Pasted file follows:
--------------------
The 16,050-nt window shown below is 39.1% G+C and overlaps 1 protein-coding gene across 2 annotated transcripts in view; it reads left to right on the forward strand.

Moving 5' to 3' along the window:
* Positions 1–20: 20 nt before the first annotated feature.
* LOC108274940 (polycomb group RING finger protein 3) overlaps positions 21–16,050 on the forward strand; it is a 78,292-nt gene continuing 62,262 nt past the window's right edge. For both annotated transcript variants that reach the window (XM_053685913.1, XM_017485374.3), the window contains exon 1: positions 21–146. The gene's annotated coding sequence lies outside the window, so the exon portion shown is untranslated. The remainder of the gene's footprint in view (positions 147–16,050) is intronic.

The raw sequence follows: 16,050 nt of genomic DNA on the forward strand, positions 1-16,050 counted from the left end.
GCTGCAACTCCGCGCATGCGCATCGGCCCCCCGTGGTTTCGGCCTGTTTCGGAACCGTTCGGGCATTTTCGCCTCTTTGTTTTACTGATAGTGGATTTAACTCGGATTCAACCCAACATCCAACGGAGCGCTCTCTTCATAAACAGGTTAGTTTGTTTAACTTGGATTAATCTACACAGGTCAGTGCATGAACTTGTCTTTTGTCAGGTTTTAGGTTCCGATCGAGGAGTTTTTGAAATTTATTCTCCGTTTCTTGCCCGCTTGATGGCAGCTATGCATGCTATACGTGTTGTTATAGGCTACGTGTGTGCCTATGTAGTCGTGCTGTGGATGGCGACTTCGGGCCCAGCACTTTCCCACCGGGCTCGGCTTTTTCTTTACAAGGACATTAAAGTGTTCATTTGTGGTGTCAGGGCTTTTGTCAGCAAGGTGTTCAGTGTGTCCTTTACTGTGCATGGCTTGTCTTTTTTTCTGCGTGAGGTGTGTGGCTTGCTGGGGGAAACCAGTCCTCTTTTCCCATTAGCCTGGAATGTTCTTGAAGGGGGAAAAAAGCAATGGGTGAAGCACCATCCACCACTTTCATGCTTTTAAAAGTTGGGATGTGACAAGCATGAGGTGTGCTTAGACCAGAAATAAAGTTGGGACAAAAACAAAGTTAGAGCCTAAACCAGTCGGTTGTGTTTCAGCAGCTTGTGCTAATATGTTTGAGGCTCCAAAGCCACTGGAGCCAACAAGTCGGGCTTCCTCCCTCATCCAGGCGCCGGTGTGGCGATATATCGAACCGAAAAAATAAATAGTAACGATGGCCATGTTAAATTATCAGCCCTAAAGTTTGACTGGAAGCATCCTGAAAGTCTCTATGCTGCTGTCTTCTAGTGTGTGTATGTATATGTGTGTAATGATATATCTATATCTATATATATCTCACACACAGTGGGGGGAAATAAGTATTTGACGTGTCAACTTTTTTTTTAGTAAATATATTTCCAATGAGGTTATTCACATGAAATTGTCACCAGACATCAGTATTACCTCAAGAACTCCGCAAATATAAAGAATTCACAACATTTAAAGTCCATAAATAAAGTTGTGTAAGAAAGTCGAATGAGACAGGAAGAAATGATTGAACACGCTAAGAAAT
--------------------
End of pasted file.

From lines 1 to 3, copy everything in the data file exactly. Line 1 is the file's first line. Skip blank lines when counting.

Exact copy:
The 16,050-nt window shown below is 39.1% G+C and overlaps 1 protein-coding gene across 2 annotated transcripts in view; it reads left to right on the forward strand.

Moving 5' to 3' along the window:
* Positions 1–20: 20 nt before the first annotated feature.